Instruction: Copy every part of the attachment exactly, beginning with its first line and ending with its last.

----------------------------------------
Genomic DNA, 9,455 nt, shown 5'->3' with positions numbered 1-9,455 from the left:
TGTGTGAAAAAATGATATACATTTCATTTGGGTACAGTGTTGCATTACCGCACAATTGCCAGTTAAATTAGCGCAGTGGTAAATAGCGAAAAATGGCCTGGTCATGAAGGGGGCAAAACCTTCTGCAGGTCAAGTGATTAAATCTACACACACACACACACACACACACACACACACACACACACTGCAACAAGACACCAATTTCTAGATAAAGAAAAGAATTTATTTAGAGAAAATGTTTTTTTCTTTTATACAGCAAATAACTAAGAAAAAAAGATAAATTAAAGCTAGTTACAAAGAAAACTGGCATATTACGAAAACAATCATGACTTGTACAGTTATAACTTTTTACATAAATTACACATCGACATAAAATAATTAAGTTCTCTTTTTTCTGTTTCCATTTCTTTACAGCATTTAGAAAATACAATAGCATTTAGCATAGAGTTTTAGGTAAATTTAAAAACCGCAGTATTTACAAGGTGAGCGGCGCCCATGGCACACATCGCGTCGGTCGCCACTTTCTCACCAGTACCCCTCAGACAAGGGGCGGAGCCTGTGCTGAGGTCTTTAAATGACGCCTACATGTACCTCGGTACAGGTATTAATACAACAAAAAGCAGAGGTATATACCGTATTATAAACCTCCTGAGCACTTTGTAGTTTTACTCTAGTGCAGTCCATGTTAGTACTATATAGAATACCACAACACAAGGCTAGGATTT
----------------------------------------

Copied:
Genomic DNA, 9,455 nt, shown 5'->3' with positions numbered 1-9,455 from the left:
TGTGTGAAAAAATGATATACATTTCATTTGGGTACAGTGTTGCATTACCGCACAATTGCCAGTTAAATTAGCGCAGTGGTAAATAGCGAAAAATGGCCTGGTCATGAAGGGGGCAAAACCTTCTGCAGGTCAAGTGATTAAATCTACACACACACACACACACACACACACACACACACACACACTGCAACAAGACACCAATTTCTAGATAAAGAAAAGAATTTATTTAGAGAAAATGTTTTTTTCTTTTATACAGCAAATAACTAAGAAAAAAAGATAAATTAAAGCTAGTTACAAAGAAAACTGGCATATTACGAAAACAATCATGACTTGTACAGTTATAACTTTTTACATAAATTACACATCGACATAAAATAATTAAGTTCTCTTTTTTCTGTTTCCATTTCTTTACAGCATTTAGAAAATACAATAGCATTTAGCATAGAGTTTTAGGTAAATTTAAAAACCGCAGTATTTACAAGGTGAGCGGCGCCCATGGCACACATCGCGTCGGTCGCCACTTTCTCACCAGTACCCCTCAGACAAGGGGCGGAGCCTGTGCTGAGGTCTTTAAATGACGCCTACATGTACCTCGGTACAGGTATTAATACAACAAAAAGCAGAGGTATATACCGTATTATAAACCTCCTGAGCACTTTGTAGTTTTACTCTAGTGCAGTCCATGTTAGTACTATATAGAATACCACAACACAAGGCTAGGATTT